The Macintel Report

Yonah May Draw More Power Than Expected, OS X on 4 Dual-core Intel CPUs, x86 a Bad Decision, and More

Compiled by Charles Moore and edited by Dan Knight - 2005.10.13

This Week's Macintel News

Apple's decision to switch to Intel CPUs means we live in very interesting times.

PowerBook, iBook, and other portable computing news is covered in The 'Book Review. General Apple and Mac desktop news is covered in The Mac News Review. iPod news is covered in The iNews Review.

Dual-core Yonah to Consume More Power

CNET's Michael Kanellos and Kai Schmerer report:

"Yonah, a new notebook chip coming from Intel early next year, will run slightly faster than expected, but may also consume more power than its contemporaries.

"Intel road maps seen by CNET indicate the next-generation Pentium M will debut at speeds up to 2.16 GHz and possibly 2.33 GHz - slightly faster than the 2 GHz or less anticipated by sources in August. Yonah will also come with a 667-MHz bus, which is a channel for ferrying data between the processor and memory; today's Pentium Ms feature a 533-MHz bus. The price will also be the same.

"Yonah chips, though, will carry higher maximum-power-consumption ratings than current Pentium Ms. Most likely, that's because most Yonahs will sport two processing cores, rather than the single core found in today's notebook chips."

The article goes on to note that there will be single-core Yonah CPUs, which will draw less power.

OS X Reported Running on Four Dual-core Intel CPUs

HardMac's Lionel reports:

"We are often hearing about what could be potentially lost with MacIntels transitions, without serious information regarding what could be gained with such CPU migration.

"That's the reason why we have decided to release 2 screenshots sent to us by an anonymous source.

"We do not think that this info will hurt Apple, since it simply demonstrates the huge potential offered to Mac users by the future MacIntels."

The screen shots show Mac OS X for Intel running on a computer with four dual-core CPUs.

The Future of the Mac's Tom Bridge has posted a discussion forum among himself, Rik the editor of MacAddict Magazine, Tom Negrino a book author and longtime contributor to Macworld, and Dori Smith a book author and longtime contributor to Macworld.

The questions discussed include:

  • Why did Apple really switch to Intel, and should I hold off on purchasing?
  • If you could have two new features in the next OS, what would they be and why?
  • Apple has two iPods that are USB only. What does this mean for Apple Hardware? Is FireWire dead?
  • Do you see any significant changes in software development for the Mac as opposed to the PC?
  • If I'm a windows user considering a switch, what are the pros and cons?
  • We now have Tiger and Intel OS update. What's the next paradigm shift for the next cat?
  • Do you see a shift toward more laptops as they're more mobile.
  • There's a lot of talk about convergence. Where are we heading?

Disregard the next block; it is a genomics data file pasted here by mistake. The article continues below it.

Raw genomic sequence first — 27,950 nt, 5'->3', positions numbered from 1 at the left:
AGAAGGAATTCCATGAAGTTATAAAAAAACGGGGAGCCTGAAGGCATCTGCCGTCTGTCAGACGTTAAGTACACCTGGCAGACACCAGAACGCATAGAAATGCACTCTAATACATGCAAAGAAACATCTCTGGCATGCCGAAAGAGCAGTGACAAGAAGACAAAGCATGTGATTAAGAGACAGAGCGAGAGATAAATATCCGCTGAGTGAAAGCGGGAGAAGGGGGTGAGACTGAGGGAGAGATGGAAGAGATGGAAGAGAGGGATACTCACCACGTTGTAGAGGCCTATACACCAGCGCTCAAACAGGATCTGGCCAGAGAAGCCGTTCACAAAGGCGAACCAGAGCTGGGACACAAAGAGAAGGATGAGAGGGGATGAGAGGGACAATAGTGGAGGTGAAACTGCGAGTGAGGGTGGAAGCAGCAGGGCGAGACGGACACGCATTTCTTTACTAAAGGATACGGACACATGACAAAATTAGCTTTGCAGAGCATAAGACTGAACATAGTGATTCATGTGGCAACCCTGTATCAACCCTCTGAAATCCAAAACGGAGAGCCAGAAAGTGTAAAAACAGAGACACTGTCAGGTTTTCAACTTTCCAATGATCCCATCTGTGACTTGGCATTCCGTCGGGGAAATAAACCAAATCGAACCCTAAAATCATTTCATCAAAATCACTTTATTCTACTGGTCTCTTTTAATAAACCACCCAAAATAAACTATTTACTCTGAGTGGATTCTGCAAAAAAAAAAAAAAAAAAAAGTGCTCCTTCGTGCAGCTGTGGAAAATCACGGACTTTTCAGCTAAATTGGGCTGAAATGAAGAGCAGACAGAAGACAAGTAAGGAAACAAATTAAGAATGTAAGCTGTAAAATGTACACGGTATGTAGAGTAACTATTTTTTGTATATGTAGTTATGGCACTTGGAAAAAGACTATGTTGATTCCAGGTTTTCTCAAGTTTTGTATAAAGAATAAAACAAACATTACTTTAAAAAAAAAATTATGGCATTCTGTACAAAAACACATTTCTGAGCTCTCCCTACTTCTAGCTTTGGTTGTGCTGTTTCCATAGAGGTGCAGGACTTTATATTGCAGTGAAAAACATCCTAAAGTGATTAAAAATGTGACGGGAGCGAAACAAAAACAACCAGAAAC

• What happens with printing? Will we see more LaserJets? inkjets?
  • Why did Apple give up on PDA?
Link: The Future of Mac: A Discussion

Dizzying Intel Chip Choices

CNET's Michael Singer and Kai Schmerer report:

"Figuring out which computer to buy will be a lot more challenging next year with the substantial expansion of Intel's processor line.

"A confidential Intel road map seen by CNET reveals that the Santa Clara, Calif.-based chipmaker will market a dizzying hodgepodge of chips in 2006. Some will have two cores, or computer brains, on a single piece of silicon, while others will have one core.

"Performance-enhancing features such as hyperthreading, 64-bit functionality, execute/disable and virtualization will appear together, separately, in varying combinations or not at all, depending on the chip and the type of computer in which it will be used. Of course, chips will vary by speed, cache size and bus speed....

"Ultimately, Intel's future Pentium 4 line can be broken into two families: Presler chips, which are due in the first part of 2006 and Conroe desktop processors, which are due in the second half of 2006. Both dual-core processors will be based around an 800 MHz front-side bus, which helps speed the chip's complex computations...."

Murphy Sees x86 as a Bad Choice's Paul Murphy says:

"Okey, before we get to the security issue let me just unload about this faster chip nonsense. The 3.6 GHz P4 isn't remotely performance competitive with the 2.7 GHz G5. What happens is that applications written for x86 run better on x86 - and so the less effort the application developer put into working with the G5 Mac, the better the applications look when ported to the x86 Mac. Conversely, my understanding is that Microsoft is having a very difficult time with Windows/XP on the X360 Xenon (a triple core, 3.2 GHz, 6 thread PowerG5 [sic] successor) because it limps along steadily enough, but more slowly than dead armadillo

"Apple didn't go Intel because it's faster and they certainly didn't go Intel because it offers a quicker route to lower power requirements for laptops - a laughable suggestion recently revived by someone at Computerworld: Apple went Intel because they had to get away from IBM and hadn't rethought Plan B for four years."

Mixing Apples and PCs: VARs Find They Must Do Windows

Channel Insider's Pedro Pereira writes:

"With Apple Computer Inc.'s market share expected to get a healthy boost this year, the casual observer might be tempted to think the increase carries a windfall for Apple's channel partners.

"The casual observer would be wrong.

"Even though sales of some Macintosh computers are up, much of Apple's growth comes from sales of the iPod MP3 player."

More Mac News

PowerBook, iBook, and other portable computing news is covered in The 'Book Review. General Apple and Mac desktop news is covered in The Mac News Review. iPod news is covered in The iNews Review.

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